Study on Retrofitting of RCC Column using Ferro Cement

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Study on Retrofitting of RCC Column using Ferro Cement

Saurav Kumar1, Vivek Kumar1, Anuj Kumar1 Chandan Kumar2, Dr. Krishna Murari3

1UG Student, Dept. of Civil Engineering, NSIT Bihta, Patna (India)

2Assistant Professor, Dept. of Civil Engineering, NSIT Bihta, Patna (India)

3Professor, Dept. of Civil Engineering, BIT Sindri, Dhanbad (India)

Abstract:- Past devastating earthquakes have proven the vulnerability of most low strength buildings and the need for seismic strengthening through existing remedial measures that are inexpensive and not beyond the skills of local building industries.

Strengthening of existing reinforced concrete (RC) members is of great importance. Many techniques such as concrete jacketing, steel jacketing, steel skeleton and composite (FRP) are used. The present study focuses on strengthening column subjected to compression load. A new smart technique by adding external steel bars in tension side of the column wrapped with steel wire mesh jacket is presented and examined.

Ferrocement is the construction material consisting of wire meshes and cement mortar application of Ferrocement in constructions vast due to the low self-weight, lack of skilled workers, etc. Retrofitting is the process of increasing the seismic resistance of damaged or weak structure by appropriate techniques. Retrofitting of earthquake damaged structure is done by repairing and strengthening the damaged portions of the structure and making it reusable.

Ferrocement used as retrofitting due to their easy availability, economy, durability and their property of being cast to any shape without needing significant formwork. In present work the square welded wire mesh (1.16mm diameter and grid 15mm×15mm) is use in the specimens to increase the compressive strength and providing 2-3 layers of ferrocement jacketing. We were cast the RCC column and square welded wire mesh used in it. We tested the under compressive loading and got a result that compressive strength of square welded wire mesh column higher than the normal column.

Keywords: Ferrocement, Retrofitting, Seismic resistance, Square welded wire mesh, Compressive Load.

  • General


    The RCC structures constructed in the developed world are often found to show suffer damage, even before there service period due to some causes such as improper design, change of use of building , faulty construction, change in code provision, earthquakes, explosion, wear and tear, flood, fire, etc. such structure requires immediate repair or maintenance and suitable remedial measures, so as to bring such structure into its functional use again by suitable retrofitting and strengthening techniques. The Columns is the most important structural member in any structure that transfers the entire loads to the foundation. Reinforced columns in a structure get dam aged due to various reasons like overloading, corrosion of steel, earthquake, higher wind loads, fire, impact loads, etc. Therefore, the strengthening of deficient columns is necessary to increase the load carrying capacity and prevent spelling which can be achieved by confinement of column externally. Jacketing is one of the most popular and economical method for strengthening of columns. Some of the materials that are used in the jacketing of columns are ferrocement, glass fiber, carbon fiber, etc. Ferrocement is a special form of reinforced concrete which exhibits uniform dispersion of reinforcement in matrix offers improved tensile and flexural strength, fracture, toughness, crack control and impact resistance.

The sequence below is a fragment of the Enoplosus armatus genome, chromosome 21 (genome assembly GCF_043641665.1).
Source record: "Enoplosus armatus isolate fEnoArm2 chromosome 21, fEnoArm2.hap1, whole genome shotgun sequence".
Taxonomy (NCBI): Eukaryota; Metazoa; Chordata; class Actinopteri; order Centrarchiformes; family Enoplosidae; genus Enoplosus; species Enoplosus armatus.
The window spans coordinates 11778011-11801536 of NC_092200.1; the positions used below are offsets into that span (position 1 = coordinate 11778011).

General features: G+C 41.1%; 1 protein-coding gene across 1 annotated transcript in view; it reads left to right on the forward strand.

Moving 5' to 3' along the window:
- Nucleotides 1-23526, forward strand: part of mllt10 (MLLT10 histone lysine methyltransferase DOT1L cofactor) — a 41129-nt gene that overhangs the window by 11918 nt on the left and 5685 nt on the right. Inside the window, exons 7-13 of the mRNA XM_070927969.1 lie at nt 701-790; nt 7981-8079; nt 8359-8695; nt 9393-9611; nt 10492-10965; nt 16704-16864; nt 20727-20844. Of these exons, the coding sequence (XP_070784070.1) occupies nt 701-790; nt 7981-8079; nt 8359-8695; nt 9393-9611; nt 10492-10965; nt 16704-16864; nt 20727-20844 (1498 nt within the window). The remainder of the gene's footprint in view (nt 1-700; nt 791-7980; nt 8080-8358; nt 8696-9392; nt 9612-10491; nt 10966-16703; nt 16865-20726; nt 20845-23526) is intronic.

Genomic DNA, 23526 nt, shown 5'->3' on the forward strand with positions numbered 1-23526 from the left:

The vast majority of earthquake fatalities in the last century have resulted from building failures in developing countries like Nepal. The greatest risk is by far presented to inhabitants of non-engineered low strength masonry structures as demonstrated in the earthquakes of Bam, Iran (2003), Pakistan (2005), and Pisco Peru (2007), where many of the thousands of deaths were attributable to vulnerable low strength structures.

    To restore the required strength of the deteriorated structure, retrofitting is the solution. Retrofitting can be done in two ways as shown in (figure 1):

    • Global Retrofitting.

    • Local Retrofitting.